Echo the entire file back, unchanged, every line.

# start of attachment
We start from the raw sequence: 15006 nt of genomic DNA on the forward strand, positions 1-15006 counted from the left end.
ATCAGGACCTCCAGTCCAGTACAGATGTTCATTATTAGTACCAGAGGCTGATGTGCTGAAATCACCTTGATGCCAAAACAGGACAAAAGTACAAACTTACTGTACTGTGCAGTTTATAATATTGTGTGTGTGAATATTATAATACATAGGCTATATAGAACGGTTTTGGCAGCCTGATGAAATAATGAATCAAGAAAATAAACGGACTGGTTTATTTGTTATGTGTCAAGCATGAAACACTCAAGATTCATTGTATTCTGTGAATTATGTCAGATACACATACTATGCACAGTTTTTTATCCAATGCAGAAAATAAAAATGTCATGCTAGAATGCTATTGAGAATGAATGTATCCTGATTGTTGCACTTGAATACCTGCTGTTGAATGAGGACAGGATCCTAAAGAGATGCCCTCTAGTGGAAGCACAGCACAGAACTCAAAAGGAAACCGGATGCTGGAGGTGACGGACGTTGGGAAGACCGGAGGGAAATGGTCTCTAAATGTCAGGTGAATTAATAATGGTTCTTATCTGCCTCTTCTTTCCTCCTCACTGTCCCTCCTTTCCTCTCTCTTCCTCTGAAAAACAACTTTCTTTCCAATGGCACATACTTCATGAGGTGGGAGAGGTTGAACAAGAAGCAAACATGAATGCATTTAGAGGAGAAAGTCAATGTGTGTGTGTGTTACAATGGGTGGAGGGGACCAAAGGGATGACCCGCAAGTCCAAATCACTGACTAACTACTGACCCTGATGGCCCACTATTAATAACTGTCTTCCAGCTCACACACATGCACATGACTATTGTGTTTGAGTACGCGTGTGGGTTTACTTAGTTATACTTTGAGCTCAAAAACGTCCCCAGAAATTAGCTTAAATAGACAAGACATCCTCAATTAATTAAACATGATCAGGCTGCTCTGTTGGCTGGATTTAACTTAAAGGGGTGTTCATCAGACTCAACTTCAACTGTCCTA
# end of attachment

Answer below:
We start from the raw sequence: 15006 nt of genomic DNA on the forward strand, positions 1-15006 counted from the left end.
ATCAGGACCTCCAGTCCAGTACAGATGTTCATTATTAGTACCAGAGGCTGATGTGCTGAAATCACCTTGATGCCAAAACAGGACAAAAGTACAAACTTACTGTACTGTGCAGTTTATAATATTGTGTGTGTGAATATTATAATACATAGGCTATATAGAACGGTTTTGGCAGCCTGATGAAATAATGAATCAAGAAAATAAACGGACTGGTTTATTTGTTATGTGTCAAGCATGAAACACTCAAGATTCATTGTATTCTGTGAATTATGTCAGATACACATACTATGCACAGTTTTTTATCCAATGCAGAAAATAAAAATGTCATGCTAGAATGCTATTGAGAATGAATGTATCCTGATTGTTGCACTTGAATACCTGCTGTTGAATGAGGACAGGATCCTAAAGAGATGCCCTCTAGTGGAAGCACAGCACAGAACTCAAAAGGAAACCGGATGCTGGAGGTGACGGACGTTGGGAAGACCGGAGGGAAATGGTCTCTAAATGTCAGGTGAATTAATAATGGTTCTTATCTGCCTCTTCTTTCCTCCTCACTGTCCCTCCTTTCCTCTCTCTTCCTCTGAAAAACAACTTTCTTTCCAATGGCACATACTTCATGAGGTGGGAGAGGTTGAACAAGAAGCAAACATGAATGCATTTAGAGGAGAAAGTCAATGTGTGTGTGTGTTACAATGGGTGGAGGGGACCAAAGGGATGACCCGCAAGTCCAAATCACTGACTAACTACTGACCCTGATGGCCCACTATTAATAACTGTCTTCCAGCTCACACACATGCACATGACTATTGTGTTTGAGTACGCGTGTGGGTTTACTTAGTTATACTTTGAGCTCAAAAACGTCCCCAGAAATTAGCTTAAATAGACAAGACATCCTCAATTAATTAAACATGATCAGGCTGCTCTGTTGGCTGGATTTAACTTAAAGGGGTGTTCATCAGACTCAACTTCAACTGTCCTA